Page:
Star Rating: ★★★☆☆ 3/5
A Jigsaw of Fire and Stars
Head of Zeus, September 2017
Online Price: R216
If book covers are anything to go by—they shouldn’t be, but they are—this one draws you in immediately. It is a beauty, and tells you straight away that A Jigsaw of Fire and Stars is positioned as a young adult debut in the vein of Nnedi Okorafor’s What Sunny Saw in the Flames (aka Akata Witch).
This book far exceeded all of my expectations. I started thinking it was going to be a fairly mundane young adult fantasy novel and by the end I was invested in every character’s storyline—especially that of our protagonist, Sante, who is phenomenal and amazing.
The fantasy elements in the book are somewhat confusing, in that there aren’t clear rules set out in the beginning of the novel for how the magic works, but this did not bother me too much, mainly because Badoe’s prose convinced me that it didn’t matter. How magic works isn’t what’s important, what’s important is the story she is telling and the fate of the characters she is weaving.
The plot is not so heavy that you get lost, but the sentences are short and it takes a bit of time to get used to the prose. Ultimately, your imagination takes you where it may, with the assistance of Badoe’s cast, especially Sante.
In addition to outright magic, magical realism is present throughout the story, much of it rooted in African folklore, as well as some more hard-hitting themes, such as human trafficking and refugees. It is also a very diverse book, with a varied mix of characters including a travelling circus troupe and two women who have a romance.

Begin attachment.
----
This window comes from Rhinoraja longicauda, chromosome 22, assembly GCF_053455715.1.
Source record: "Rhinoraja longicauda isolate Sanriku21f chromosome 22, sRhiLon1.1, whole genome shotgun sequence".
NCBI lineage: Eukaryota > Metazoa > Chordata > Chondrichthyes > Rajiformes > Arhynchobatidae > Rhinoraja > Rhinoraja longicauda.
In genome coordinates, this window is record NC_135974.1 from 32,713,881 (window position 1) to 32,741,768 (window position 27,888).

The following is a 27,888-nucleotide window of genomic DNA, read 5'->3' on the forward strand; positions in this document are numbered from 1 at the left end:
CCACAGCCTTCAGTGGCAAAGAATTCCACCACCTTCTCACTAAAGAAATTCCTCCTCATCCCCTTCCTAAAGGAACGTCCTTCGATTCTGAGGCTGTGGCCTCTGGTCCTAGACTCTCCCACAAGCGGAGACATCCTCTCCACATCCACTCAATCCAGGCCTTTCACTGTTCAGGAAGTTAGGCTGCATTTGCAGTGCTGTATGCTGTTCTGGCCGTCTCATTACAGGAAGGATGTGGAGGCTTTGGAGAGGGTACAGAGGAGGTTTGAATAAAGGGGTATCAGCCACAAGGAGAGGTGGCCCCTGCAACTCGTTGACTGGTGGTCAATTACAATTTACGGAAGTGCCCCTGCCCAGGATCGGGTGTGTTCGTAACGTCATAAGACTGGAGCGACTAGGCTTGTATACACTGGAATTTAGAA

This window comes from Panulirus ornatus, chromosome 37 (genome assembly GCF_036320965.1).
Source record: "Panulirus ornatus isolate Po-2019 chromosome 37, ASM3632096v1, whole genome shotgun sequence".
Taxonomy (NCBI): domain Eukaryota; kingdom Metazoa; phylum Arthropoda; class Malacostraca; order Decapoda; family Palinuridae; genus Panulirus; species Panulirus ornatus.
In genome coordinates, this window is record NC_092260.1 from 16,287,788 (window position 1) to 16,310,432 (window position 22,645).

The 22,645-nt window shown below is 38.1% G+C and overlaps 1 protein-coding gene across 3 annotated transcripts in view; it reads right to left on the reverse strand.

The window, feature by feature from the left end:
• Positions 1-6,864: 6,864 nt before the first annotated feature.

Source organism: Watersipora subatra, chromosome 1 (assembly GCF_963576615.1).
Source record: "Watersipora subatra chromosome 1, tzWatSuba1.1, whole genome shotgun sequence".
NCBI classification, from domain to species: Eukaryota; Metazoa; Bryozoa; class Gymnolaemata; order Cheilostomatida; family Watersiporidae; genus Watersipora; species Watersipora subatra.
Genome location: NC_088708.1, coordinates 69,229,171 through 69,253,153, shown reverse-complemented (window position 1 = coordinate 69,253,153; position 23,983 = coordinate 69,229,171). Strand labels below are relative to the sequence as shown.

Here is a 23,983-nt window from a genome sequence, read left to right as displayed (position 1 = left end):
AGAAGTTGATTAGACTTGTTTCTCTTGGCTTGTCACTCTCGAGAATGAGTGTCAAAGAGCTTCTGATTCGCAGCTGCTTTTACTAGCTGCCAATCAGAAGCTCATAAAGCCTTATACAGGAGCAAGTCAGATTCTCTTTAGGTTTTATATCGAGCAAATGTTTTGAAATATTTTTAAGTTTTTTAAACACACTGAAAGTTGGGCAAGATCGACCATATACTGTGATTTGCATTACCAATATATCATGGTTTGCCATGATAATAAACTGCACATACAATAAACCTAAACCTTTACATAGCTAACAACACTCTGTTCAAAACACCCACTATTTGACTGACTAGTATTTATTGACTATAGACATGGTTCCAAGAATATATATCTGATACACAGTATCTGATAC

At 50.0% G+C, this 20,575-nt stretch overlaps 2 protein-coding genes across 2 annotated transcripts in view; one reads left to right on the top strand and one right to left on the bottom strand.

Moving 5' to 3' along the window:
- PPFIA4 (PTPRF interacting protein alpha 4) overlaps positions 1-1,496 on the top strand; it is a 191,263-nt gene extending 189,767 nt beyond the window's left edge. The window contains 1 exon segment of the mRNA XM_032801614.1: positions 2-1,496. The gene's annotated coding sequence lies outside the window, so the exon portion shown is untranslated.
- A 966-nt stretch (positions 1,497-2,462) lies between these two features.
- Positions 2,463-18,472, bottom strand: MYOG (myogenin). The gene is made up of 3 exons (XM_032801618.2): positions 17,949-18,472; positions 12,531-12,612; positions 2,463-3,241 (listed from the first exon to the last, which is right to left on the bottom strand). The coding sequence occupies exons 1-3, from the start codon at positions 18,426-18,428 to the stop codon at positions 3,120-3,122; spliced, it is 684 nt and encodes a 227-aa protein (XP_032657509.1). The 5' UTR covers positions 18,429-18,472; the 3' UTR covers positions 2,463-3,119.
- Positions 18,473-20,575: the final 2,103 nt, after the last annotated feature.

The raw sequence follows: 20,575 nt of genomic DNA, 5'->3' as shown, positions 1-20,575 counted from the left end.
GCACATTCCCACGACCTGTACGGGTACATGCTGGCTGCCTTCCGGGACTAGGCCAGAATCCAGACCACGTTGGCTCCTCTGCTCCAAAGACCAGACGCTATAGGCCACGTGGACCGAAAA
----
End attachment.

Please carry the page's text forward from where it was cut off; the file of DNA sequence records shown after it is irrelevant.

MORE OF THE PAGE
Sante was a baby when she washed ashore in a sea-chest laden with treasure. It seems she is the sole survivor of the tragic sinking of a ship carrying migrants and refugees—her people. Fourteen years on she’s a member of Mama Rose’s unique and dazzling circus. But, from their watery grave, the unquiet dead are calling Sante to avenge them:
A bamboo flute. A golden bangle. A ripening mango which must not fall…
Rich in the rhythms and colours of Africa and glittering circus days, and unflinching in its dark revelations about life, Yaba Badoe’s novel is beautiful and cruel and will linger long in the memory.
About the author: Yaba Badoe is a documentary filmmaker of dual Ghanaian-British nationality with many years experience making social issue and art documentaries for the main terrestrial channels in Britain.
A graduate of King’s College Cambridge, she worked as a civil servant in Ghana before becoming a General Trainee with the BBC. Among her TV credits are: Black and White, a BAFTA nominated four-part documentary series about race and racism in Britain and One To One, a documentary about the life and writing of Nobel Laureate, Toni Morrison, for BBC4.
— Review by Nondumiso Tshabangu, editor of Africa’s Lit, the African literature-themed newsletter from Exclusive Books